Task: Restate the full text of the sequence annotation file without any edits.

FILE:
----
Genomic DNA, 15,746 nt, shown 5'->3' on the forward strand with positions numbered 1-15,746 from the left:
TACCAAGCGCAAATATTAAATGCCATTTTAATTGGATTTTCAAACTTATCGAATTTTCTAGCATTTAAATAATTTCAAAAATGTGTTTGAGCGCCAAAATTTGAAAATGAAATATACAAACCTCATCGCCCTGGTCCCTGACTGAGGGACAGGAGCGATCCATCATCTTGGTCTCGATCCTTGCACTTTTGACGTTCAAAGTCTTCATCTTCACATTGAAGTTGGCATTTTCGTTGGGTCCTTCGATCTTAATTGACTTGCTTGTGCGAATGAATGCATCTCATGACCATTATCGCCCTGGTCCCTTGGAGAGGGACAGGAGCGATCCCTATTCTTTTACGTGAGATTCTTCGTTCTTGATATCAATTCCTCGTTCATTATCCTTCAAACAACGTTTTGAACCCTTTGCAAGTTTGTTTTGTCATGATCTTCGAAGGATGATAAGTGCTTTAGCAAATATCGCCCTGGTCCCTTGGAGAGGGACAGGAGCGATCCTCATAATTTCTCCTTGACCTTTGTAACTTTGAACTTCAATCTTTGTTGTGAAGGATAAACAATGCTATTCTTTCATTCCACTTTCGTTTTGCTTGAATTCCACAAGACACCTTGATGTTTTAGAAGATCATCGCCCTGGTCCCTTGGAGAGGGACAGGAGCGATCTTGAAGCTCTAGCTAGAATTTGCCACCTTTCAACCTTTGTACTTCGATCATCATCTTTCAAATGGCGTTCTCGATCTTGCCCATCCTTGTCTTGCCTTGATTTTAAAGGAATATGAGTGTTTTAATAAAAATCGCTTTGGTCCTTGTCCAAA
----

Genomic DNA, 15,746 nt, shown 5'->3' on the forward strand with positions numbered 1-15,746 from the left:
TACCAAGCGCAAATATTAAATGCCATTTTAATTGGATTTTCAAACTTATCGAATTTTCTAGCATTTAAATAATTTCAAAAATGTGTTTGAGCGCCAAAATTTGAAAATGAAATATACAAACCTCATCGCCCTGGTCCCTGACTGAGGGACAGGAGCGATCCATCATCTTGGTCTCGATCCTTGCACTTTTGACGTTCAAAGTCTTCATCTTCACATTGAAGTTGGCATTTTCGTTGGGTCCTTCGATCTTAATTGACTTGCTTGTGCGAATGAATGCATCTCATGACCATTATCGCCCTGGTCCCTTGGAGAGGGACAGGAGCGATCCCTATTCTTTTACGTGAGATTCTTCGTTCTTGATATCAATTCCTCGTTCATTATCCTTCAAACAACGTTTTGAACCCTTTGCAAGTTTGTTTTGTCATGATCTTCGAAGGATGATAAGTGCTTTAGCAAATATCGCCCTGGTCCCTTGGAGAGGGACAGGAGCGATCCTCATAATTTCTCCTTGACCTTTGTAACTTTGAACTTCAATCTTTGTTGTGAAGGATAAACAATGCTATTCTTTCATTCCACTTTCGTTTTGCTTGAATTCCACAAGACACCTTGATGTTTTAGAAGATCATCGCCCTGGTCCCTTGGAGAGGGACAGGAGCGATCTTGAAGCTCTAGCTAGAATTTGCCACCTTTCAACCTTTGTACTTCGATCATCATCTTTCAAATGGCGTTCTCGATCTTGCCCATCCTTGTCTTGCCTTGATTTTAAAGGAATATGAGTGTTTTAATAAAAATCGCTTTGGTCCTTGTCCAAA